Why do some recommend high sensitivity drivers when low volume listening is the goal

Prolle

Member
2013-01-14 7:24 pm
Firstly, I'm no expert. Just trying to learn.

Over the years browsing various hifi forums I have often seen people (including myself) ask for direction on a system (driver or loudspeaker system, diy or commercial off the shelf) that plays well at low volumes. Presumably and at least in my case, playing at low volumes only is a pre requisite as I share my living quarters and not musical tastes with others. Sleeping patterns is of course another story.

I've seen this answered on so many occasions with the advice to seek a high sensitivity system.

Now, from my early exploration into educating myself with the theory, doesn't the relative sensitivity of systems mainly relate to how much power is demanded from the amp for a constant listening volume? So, has little or nothing to do with low volume listening?

My really basic answer to this query today would be to seek a system with perhaps an increased bass range sensitivity relative to the mids/highs. Reason being due to the lack of sensitivity of the ear to bass frequencies at lower volumes.

Am I on the right track?
 

rayma

Member
2011-04-29 8:37 pm
I think many want to use very low power amps, roughly 1W or so, because
they can sound better due to fewer circuit compromises to get high power.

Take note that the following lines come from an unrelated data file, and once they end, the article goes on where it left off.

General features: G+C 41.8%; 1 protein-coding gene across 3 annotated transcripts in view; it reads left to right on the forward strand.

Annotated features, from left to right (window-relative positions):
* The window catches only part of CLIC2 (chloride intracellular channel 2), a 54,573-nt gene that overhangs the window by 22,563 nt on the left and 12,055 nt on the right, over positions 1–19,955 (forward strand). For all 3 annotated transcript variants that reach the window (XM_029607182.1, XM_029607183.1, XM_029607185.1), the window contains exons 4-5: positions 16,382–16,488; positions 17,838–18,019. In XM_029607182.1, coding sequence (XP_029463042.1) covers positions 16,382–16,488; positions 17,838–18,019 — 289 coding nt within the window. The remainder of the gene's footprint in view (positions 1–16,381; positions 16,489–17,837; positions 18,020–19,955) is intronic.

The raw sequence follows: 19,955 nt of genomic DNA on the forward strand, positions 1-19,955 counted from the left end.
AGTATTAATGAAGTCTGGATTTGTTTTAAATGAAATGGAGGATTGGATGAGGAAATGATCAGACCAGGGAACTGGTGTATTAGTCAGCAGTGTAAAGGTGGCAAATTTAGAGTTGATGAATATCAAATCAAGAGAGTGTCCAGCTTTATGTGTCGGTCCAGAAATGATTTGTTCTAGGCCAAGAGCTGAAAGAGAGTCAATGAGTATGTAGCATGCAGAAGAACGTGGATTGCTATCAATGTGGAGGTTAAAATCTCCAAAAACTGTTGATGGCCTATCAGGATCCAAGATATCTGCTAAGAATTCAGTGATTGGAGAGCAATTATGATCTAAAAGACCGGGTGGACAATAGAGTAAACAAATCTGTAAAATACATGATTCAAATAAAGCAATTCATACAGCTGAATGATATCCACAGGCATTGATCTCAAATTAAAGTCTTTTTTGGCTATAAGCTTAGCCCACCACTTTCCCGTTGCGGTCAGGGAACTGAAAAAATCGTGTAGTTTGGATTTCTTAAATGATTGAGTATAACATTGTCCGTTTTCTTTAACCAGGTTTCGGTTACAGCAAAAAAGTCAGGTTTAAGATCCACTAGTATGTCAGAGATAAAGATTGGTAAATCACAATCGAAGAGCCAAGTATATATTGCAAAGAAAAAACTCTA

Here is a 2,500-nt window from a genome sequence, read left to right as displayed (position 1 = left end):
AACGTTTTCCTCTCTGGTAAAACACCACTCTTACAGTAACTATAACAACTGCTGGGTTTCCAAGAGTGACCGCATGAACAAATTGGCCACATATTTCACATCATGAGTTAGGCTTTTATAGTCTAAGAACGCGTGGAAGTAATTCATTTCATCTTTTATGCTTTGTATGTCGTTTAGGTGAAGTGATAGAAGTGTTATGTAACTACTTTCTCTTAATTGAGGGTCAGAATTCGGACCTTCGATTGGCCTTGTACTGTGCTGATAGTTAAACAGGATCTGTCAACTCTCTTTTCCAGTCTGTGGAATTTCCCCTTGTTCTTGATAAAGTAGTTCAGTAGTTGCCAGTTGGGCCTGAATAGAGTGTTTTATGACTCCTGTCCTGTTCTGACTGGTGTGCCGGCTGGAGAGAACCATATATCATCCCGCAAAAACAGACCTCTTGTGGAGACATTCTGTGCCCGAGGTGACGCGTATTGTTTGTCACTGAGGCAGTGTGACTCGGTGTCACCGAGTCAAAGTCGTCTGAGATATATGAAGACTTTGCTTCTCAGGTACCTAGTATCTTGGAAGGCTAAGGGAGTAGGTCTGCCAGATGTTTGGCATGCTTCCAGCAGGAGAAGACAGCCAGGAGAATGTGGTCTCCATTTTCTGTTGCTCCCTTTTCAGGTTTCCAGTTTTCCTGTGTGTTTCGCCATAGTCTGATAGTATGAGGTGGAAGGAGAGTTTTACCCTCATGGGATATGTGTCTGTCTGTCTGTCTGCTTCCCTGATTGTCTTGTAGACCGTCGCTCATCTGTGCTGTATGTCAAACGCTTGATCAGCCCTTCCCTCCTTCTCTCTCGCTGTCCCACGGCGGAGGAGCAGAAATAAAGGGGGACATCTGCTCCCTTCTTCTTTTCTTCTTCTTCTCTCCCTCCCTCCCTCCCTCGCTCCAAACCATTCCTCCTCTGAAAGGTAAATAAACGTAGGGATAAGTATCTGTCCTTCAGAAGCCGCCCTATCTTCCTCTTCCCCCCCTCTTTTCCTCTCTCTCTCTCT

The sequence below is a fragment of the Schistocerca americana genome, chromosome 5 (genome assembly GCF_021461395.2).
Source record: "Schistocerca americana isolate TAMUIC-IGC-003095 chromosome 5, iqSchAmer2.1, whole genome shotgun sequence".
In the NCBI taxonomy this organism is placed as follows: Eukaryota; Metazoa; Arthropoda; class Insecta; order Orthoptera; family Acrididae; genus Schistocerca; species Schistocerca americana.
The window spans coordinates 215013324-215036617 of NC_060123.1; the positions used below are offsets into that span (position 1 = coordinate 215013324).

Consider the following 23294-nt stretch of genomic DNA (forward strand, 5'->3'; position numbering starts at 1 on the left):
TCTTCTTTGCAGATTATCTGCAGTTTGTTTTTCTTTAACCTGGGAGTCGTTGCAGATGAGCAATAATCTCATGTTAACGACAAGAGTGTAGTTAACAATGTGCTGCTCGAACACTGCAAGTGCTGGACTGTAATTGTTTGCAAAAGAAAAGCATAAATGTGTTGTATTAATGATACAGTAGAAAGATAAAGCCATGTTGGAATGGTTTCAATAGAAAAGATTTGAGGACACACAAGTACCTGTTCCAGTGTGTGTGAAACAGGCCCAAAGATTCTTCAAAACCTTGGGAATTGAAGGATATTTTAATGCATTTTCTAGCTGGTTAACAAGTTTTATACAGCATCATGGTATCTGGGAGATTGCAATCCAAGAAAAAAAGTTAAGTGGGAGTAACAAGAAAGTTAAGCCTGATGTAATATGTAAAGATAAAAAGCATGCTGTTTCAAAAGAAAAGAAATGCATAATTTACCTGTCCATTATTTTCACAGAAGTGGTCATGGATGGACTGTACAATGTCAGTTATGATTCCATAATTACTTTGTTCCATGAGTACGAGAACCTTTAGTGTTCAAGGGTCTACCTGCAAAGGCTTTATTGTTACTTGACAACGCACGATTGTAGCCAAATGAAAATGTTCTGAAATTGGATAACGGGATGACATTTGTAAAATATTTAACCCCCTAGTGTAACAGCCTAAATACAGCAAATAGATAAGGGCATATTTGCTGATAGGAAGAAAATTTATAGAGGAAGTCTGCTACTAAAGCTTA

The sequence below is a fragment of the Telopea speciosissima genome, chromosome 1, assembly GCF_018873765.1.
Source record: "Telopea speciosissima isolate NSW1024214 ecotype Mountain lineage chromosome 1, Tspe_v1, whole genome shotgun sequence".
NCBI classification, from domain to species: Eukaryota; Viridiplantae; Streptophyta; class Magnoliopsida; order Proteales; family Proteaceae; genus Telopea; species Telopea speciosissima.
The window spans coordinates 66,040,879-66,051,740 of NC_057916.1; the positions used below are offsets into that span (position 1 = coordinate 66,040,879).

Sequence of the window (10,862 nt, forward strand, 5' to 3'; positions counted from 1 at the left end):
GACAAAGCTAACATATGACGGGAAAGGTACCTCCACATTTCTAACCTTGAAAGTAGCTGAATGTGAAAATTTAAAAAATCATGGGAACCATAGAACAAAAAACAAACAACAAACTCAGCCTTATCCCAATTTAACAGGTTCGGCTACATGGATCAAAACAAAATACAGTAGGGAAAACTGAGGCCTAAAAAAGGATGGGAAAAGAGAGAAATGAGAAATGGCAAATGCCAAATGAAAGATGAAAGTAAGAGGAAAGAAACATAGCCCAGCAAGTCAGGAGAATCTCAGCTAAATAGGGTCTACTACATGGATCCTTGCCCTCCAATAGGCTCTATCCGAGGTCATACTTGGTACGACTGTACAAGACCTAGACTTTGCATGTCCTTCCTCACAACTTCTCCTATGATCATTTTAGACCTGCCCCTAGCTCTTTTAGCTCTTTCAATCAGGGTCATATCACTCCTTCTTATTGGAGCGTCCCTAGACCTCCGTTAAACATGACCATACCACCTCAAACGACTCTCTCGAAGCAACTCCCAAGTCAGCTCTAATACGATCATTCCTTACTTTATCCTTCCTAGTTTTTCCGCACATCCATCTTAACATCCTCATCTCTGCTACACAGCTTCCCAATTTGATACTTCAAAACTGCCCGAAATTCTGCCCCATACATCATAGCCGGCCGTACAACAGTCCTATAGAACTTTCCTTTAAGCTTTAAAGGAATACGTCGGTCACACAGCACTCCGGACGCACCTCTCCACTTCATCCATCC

Speakers have to be voiced to sound "right" at a certain volume level
because of the way the ear works, especially in the bass range.
A high power amp would have to be used in the bottom of its range
with a high efficiency speaker, where it may not have the best sound.
 
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rayma

Member
2011-04-29 8:37 pm
I'm aware of the loudness control on amps and its purpose.

One type of circuit is a loudness switch that uses a tap on the volume control.
Another type is a separate loudness control knob that is used in conjunction with the volume control.
This allows adjustment using the actual sound level heard, instead of just using the electrical level,
which is not an accurate adjustment.
 
High efficiency horn designs control directivity to radiate more acoustic power to the listener's ears, and spray less acoustic power into the room. A higher signal-to-noise ratio reaching the listener's ears is interpreted by the brain as a louder sound, and often a more detailed(fast transients) sound.

WIKI
"The on axis, free space directivity factor for sound sources with several common free space radiation patterns are as follows: Monopole: DF = 1.0, Dipole: DF = 3, Cardioid: DF = 3, 90x90 Horn: DF=8.27. What this means is that if these three different sources are to radiate the same total acoustic power then if the monopole has an on axis intensity of 1.0 the dipole and cardioid will have an on axis intensity of 3.0 or 4.77 dB greater, and the horn will have an on axis intensity of 8.27 or 9.2 dB greater. Conversely, if the difference sources are to have the same on axis intensity then the dipole and cardioid will radiate 1/3 the acoustic power of the monopole, and the horn 1/9 the acoustic power of the monopole. When studying room acoustics and reverberation this means that the "critical distance" from the speaker will be greater for a dipole or cardioid or horn than for a monopole. The "critical distance" is the distance at which direct and reflected sound are equal. The level of the reflected sound, above the modal region of the room, is usually considered constant and proportional to the total radiated power. Thus when sitting the same distance from a conventional speaker and a dipole/horn, the dipole/horn can potentially sound more detailed since at the position that ratio of direct to reflected sound is greater. "
=========